OCT has become the gold standard in the diagnosis of LMH.11 OCT is a noninvasive, high-resolution imaging technique clinically available for evaluation of retinal morphology. It allows assessment of vitreoretinal interface disorders by visualizing details of the relationship of the posterior hyaloid to the retina.12 OCT represents a more accurate tool for the diagnosis of LMH than biomicroscopic examination. Different studies have displayed how only a limited percentage of LMHs (27%–36%) were correctly diagnosed on biomicroscopy.2,13
From its first description in 1991 by Huang et al, OCT has become an essential medical tool in ophthalmology to visualize the posterior pole.14 Time domain (TD) OCT uses a light source and a moving reference mirror, comparing the time delay of light waves scattered from the retina to generate the images.15 The success of TD-OCT has been doubled with the advent of spectral domain (SD) OCT, which offers the advantages of Fourier transformation. Compared to TD-OCT, SD-OCT permits increased speed of image acquisition and axial resolution, resulting in higher sensitivity to detect details of the vitreoretinal interface.16 Rao et al demonstrated the superiority of SD-OCT in detecting the presence of ERM preoperatively, with sensitivity of 79% versus only 21% for TD-OCT.17 The latest addition to OCT technology is angiography (OCT-A): this new technique built on the OCT platform provides high-resolution images of blood flow in the retina and choroid.18
Analysis and understanding of LMHs have benefited greatly from OCT technology and its ability to show details of the posterior pole. OCT is not only essential in the description and workup of LMHs but also plays a role in differentiating LMHs from FTMHs and other similar conditions, such as macular pseudoholes.2 SD-OCT can measure multiple different parameters in a standardized way, which becomes helpful in monitoring morphological changes in MHs. Among these parameters, several authors have focused on central foveal thickness (CFT) and diameter of the hole.2,11,19 In this contest, Haochine et al reported that LMHs present with a significantly thinner retina at the macular center when compared to pseudoholes. Also, both horizontal and vertical diameters of the macular aperture appear to be greater in LMHs than in pseudoholes.2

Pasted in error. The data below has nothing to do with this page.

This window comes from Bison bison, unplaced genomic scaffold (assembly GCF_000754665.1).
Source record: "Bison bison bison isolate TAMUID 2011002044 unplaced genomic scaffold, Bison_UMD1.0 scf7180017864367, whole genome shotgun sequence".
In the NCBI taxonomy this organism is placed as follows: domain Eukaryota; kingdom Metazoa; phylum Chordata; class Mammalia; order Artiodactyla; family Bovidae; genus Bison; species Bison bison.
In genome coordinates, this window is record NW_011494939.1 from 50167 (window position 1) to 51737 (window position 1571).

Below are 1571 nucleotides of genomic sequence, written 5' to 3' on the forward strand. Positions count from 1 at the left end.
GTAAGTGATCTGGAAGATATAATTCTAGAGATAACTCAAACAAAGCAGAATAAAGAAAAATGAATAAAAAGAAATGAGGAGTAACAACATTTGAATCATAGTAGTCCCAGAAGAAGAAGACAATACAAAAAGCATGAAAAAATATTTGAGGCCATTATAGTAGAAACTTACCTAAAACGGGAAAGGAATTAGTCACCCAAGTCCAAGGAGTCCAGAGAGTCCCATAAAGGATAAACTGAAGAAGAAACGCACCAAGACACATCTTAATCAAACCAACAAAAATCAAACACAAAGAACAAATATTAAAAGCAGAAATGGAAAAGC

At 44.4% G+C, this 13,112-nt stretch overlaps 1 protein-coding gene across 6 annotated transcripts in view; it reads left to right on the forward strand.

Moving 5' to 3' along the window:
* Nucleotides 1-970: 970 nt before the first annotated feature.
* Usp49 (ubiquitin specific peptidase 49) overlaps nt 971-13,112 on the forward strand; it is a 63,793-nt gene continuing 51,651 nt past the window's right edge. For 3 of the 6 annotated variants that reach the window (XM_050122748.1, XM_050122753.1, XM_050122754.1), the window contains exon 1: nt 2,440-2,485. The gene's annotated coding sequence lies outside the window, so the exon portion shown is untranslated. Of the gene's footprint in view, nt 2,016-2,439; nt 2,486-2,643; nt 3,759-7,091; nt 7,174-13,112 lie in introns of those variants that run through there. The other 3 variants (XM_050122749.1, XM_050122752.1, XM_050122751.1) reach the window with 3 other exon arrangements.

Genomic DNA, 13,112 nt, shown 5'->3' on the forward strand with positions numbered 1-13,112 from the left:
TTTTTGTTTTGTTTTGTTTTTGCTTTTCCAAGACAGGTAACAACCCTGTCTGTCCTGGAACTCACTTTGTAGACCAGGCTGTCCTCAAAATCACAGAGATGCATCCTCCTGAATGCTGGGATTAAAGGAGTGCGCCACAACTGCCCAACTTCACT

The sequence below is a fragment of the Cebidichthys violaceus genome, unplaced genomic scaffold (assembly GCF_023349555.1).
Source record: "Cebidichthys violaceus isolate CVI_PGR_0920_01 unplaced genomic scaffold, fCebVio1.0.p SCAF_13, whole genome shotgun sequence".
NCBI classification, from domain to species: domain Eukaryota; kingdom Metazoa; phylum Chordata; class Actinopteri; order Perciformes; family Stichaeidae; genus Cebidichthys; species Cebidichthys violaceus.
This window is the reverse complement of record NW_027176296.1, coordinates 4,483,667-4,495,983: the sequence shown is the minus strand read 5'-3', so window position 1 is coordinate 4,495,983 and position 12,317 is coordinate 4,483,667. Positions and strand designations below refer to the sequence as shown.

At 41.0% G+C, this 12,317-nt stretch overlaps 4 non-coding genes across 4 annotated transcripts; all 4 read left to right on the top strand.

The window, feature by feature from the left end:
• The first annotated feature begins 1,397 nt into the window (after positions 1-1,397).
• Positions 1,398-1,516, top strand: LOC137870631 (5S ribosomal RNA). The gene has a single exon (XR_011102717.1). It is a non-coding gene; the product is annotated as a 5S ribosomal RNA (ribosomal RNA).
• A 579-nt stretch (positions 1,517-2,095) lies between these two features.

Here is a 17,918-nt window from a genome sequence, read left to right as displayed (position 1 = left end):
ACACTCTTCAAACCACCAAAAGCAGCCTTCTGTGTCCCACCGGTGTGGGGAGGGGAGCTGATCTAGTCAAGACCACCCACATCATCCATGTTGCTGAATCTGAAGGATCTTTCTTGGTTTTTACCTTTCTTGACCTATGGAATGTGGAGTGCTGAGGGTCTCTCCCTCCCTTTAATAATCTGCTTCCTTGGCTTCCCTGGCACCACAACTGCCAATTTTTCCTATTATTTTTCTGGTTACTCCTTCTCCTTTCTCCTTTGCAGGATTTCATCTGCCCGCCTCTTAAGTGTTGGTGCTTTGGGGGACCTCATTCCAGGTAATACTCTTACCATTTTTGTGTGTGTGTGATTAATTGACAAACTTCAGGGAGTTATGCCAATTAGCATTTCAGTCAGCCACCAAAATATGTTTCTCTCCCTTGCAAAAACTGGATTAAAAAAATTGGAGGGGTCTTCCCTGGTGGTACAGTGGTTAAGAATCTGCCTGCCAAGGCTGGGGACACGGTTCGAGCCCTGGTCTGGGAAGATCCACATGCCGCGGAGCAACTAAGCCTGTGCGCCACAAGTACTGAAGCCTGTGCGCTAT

It is debated if CFT may be a correct parameter to detect signs of anatomic evolution of LMHs over time and/or deterioration of VA.10,19 In a report of 41 LMHs followed for a mean period of 37 months, the diameter of LMHs increased by 14%, and this enlargement was associated with the presence of ERM. During the same time frame, mean FT and mean best-corrected VA (BCVA) decreased by 10% and 6.4%, respectively. BCVA deteriorated in eleven eyes, and eight patients lost more than five ETDRS letters.19 In contrast, a study where 34 LMHs with ERM were followed for a mean period of 18 months reported no significant changes in BCVA or FT. Two eyes (5.8%) developed FTMHs after 6 and 15 months.10
With the improvements in OCT, a new stage of ultrahigh-resolution visualization of retinal anatomy has been reached. It is now possible to take two-dimensional cross-sectional images of the retina in vivo, which has shed light on the pathology of MHs.16 The definition of LMH has thus been revisited, with four basic criteria defined according to OCT images and based on the integrity of the external retinal layers.3
Assessing the presence of an ERM associated with an LMH has emerged as an important step in the clinical evaluation of LMHs. A case series of 125 eyes included all types of non-FTMH, and were analyzed with SD-OCT technology.5 All cases enrolled in the study showed a hyperreflective linear structure on the inner retina, suggesting that ERM may be a factor in the development of non-FTMHs. ERM has been reported in 89% of patients with LMHs, and it can be distinguished in two subtypes based on OCT: a thin, highly reflective line separated from the retinal nerve–fiber layer (RNFL), and an unusual aspect of a moderately reflective substance between the inner border of the ERM and the RNFL.13